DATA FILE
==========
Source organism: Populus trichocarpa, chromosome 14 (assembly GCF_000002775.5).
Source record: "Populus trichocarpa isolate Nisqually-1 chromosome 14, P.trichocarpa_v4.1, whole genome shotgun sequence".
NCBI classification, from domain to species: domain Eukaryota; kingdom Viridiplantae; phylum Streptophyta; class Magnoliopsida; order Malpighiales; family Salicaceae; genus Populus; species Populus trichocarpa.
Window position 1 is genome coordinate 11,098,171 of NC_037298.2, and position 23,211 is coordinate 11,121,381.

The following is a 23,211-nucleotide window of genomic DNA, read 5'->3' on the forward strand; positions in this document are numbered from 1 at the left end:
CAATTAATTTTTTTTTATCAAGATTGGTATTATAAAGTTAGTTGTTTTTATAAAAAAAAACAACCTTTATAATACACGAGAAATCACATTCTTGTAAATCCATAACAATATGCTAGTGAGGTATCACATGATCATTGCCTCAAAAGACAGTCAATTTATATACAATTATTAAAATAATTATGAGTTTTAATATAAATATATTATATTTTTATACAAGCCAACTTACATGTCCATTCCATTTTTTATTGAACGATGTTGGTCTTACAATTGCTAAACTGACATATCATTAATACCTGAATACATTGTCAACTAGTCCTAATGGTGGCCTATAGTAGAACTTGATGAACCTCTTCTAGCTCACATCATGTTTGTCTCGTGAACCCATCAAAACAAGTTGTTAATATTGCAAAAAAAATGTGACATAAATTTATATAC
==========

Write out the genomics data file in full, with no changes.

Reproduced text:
Source organism: Populus trichocarpa, chromosome 14 (assembly GCF_000002775.5).
Source record: "Populus trichocarpa isolate Nisqually-1 chromosome 14, P.trichocarpa_v4.1, whole genome shotgun sequence".
NCBI classification, from domain to species: domain Eukaryota; kingdom Viridiplantae; phylum Streptophyta; class Magnoliopsida; order Malpighiales; family Salicaceae; genus Populus; species Populus trichocarpa.
Window position 1 is genome coordinate 11,098,171 of NC_037298.2, and position 23,211 is coordinate 11,121,381.

The following is a 23,211-nucleotide window of genomic DNA, read 5'->3' on the forward strand; positions in this document are numbered from 1 at the left end:
CAATTAATTTTTTTTTATCAAGATTGGTATTATAAAGTTAGTTGTTTTTATAAAAAAAAACAACCTTTATAATACACGAGAAATCACATTCTTGTAAATCCATAACAATATGCTAGTGAGGTATCACATGATCATTGCCTCAAAAGACAGTCAATTTATATACAATTATTAAAATAATTATGAGTTTTAATATAAATATATTATATTTTTATACAAGCCAACTTACATGTCCATTCCATTTTTTATTGAACGATGTTGGTCTTACAATTGCTAAACTGACATATCATTAATACCTGAATACATTGTCAACTAGTCCTAATGGTGGCCTATAGTAGAACTTGATGAACCTCTTCTAGCTCACATCATGTTTGTCTCGTGAACCCATCAAAACAAGTTGTTAATATTGCAAAAAAAATGTGACATAAATTTATATAC